Hello, Valerie here. Another working weekend for Team AoC as we deliver a new class to the Ibirunga Tennis & Running kids. Topic of the day, conservation of the mountain gorilla habitat and more specifically an introduction to the alternative cooking fuel briquettes. After Innocent has engaged the kids into thoughtful and wonderful discussion, we head to Cecile’s Save The Forests Briquette Initiative workshop which is about a 15 minute drive from Musanze Town. Upon our arrival at Cecile’s, I notice the tennis kids become very excited and very curious about the process of making briquettes.
Pisi and I learn how to sift the sawdust that Cecile has collected from local carpenter shops and which is a major component of the briquette mixture – along with water and recycled paper.
Making briquettes is not done by just one person. It involves team work. To ensure that each child gets a chance to experience the different tasks, children work in a rotation. When someone is handling the PVC tube another is at the press handle and yet another must be ready to receive the pressed briquettes as they are ready to be pulled out of the tube. And while all of this is going on, someone is making the organic compost mixture ready!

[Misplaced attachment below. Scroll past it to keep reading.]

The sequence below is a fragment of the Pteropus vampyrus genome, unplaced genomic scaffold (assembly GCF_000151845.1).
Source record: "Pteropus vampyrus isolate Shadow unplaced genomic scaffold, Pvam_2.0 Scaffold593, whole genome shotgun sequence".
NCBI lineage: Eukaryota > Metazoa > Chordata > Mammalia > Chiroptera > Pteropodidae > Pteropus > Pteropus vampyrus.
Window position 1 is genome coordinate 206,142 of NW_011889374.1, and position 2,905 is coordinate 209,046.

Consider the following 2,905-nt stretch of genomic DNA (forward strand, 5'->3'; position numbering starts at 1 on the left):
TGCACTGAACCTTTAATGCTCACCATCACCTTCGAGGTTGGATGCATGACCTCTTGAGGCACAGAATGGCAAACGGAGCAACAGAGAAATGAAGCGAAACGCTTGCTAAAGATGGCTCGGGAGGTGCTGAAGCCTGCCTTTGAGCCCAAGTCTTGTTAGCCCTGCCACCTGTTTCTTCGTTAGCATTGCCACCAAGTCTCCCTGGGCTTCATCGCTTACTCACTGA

Ndagijimana, Cecile’s son who participated in AoC’s education program last year, helps tennis player Evariste manage the PVC tube which contains the briquette mixture: water, recycled paper, and sawdust.
Ndagijimana has watched his mother, Cecile, make briquettes and now he has become an excellent briquetter. He’s fast, too. The tennis kids benefit from Ndagijimana’s expertise and instruction. For me, I am touched by seeing this process of children helping other children. And especially working together on things that are so important and beneficial to people and the environment.
Habibu, ranked number one on the Ibirunga Tennis Team, is happy to be making briquettes.
As all of us know when we try something new we may not always produce a perfect result at first. The children see for themselves that some of the briquettes they’ve made are too big or are too small or uneven or just not right. Innocent suggests corrections and encourages them to try some more. After all, we learn from our mistakes.
In this photo, Innocent critiques the new briquetters’ work. Are the briquettes the correct size? Are they made evenly?
The Musanze Town tennis kids are very happy to meet Ndagijimana. Now, they claim, they will strive to be as great of a briquetter as he is. They invite Ndagijimana to the tennis courts so that they can also teach him a new skill…. tennis!
It starts raining so some of the children run inside Cecile’s greenhouse and help her arrange her drying briquettes.